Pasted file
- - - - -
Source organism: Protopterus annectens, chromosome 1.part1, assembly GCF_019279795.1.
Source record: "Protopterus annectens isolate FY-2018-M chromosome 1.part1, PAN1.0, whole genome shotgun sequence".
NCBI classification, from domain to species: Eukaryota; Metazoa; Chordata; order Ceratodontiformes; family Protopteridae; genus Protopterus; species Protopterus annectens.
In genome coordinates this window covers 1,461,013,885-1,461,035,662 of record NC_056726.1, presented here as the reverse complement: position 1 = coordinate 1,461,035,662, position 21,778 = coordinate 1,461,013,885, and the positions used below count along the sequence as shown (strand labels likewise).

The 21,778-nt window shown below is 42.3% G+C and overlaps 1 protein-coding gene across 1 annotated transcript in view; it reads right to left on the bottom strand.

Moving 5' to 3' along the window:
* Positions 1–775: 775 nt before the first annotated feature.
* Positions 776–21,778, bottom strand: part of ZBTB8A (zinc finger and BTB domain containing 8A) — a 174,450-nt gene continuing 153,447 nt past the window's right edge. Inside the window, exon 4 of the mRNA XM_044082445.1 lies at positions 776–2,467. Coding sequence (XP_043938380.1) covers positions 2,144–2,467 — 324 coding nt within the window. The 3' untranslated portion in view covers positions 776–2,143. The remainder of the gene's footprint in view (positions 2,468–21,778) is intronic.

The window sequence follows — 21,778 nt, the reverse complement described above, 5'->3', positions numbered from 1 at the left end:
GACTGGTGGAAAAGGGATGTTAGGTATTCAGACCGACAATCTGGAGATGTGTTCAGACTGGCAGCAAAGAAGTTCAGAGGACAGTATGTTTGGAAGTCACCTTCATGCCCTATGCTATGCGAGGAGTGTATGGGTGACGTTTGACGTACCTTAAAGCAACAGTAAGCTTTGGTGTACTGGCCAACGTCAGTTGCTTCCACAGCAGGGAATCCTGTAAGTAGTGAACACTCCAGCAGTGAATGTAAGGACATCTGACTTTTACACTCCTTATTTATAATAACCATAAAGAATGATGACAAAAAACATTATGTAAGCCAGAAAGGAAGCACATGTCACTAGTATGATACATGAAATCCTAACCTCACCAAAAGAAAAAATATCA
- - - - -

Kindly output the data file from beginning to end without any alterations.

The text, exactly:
Source organism: Protopterus annectens, chromosome 1.part1, assembly GCF_019279795.1.
Source record: "Protopterus annectens isolate FY-2018-M chromosome 1.part1, PAN1.0, whole genome shotgun sequence".
NCBI classification, from domain to species: Eukaryota; Metazoa; Chordata; order Ceratodontiformes; family Protopteridae; genus Protopterus; species Protopterus annectens.
In genome coordinates this window covers 1,461,013,885-1,461,035,662 of record NC_056726.1, presented here as the reverse complement: position 1 = coordinate 1,461,035,662, position 21,778 = coordinate 1,461,013,885, and the positions used below count along the sequence as shown (strand labels likewise).

The 21,778-nt window shown below is 42.3% G+C and overlaps 1 protein-coding gene across 1 annotated transcript in view; it reads right to left on the bottom strand.

Moving 5' to 3' along the window:
* Positions 1–775: 775 nt before the first annotated feature.
* Positions 776–21,778, bottom strand: part of ZBTB8A (zinc finger and BTB domain containing 8A) — a 174,450-nt gene continuing 153,447 nt past the window's right edge. Inside the window, exon 4 of the mRNA XM_044082445.1 lies at positions 776–2,467. Coding sequence (XP_043938380.1) covers positions 2,144–2,467 — 324 coding nt within the window. The 3' untranslated portion in view covers positions 776–2,143. The remainder of the gene's footprint in view (positions 2,468–21,778) is intronic.

The window sequence follows — 21,778 nt, the reverse complement described above, 5'->3', positions numbered from 1 at the left end:
GACTGGTGGAAAAGGGATGTTAGGTATTCAGACCGACAATCTGGAGATGTGTTCAGACTGGCAGCAAAGAAGTTCAGAGGACAGTATGTTTGGAAGTCACCTTCATGCCCTATGCTATGCGAGGAGTGTATGGGTGACGTTTGACGTACCTTAAAGCAACAGTAAGCTTTGGTGTACTGGCCAACGTCAGTTGCTTCCACAGCAGGGAATCCTGTAAGTAGTGAACACTCCAGCAGTGAATGTAAGGACATCTGACTTTTACACTCCTTATTTATAATAACCATAAAGAATGATGACAAAAAACATTATGTAAGCCAGAAAGGAAGCACATGTCACTAGTATGATACATGAAATCCTAACCTCACCAAAAGAAAAAATATCA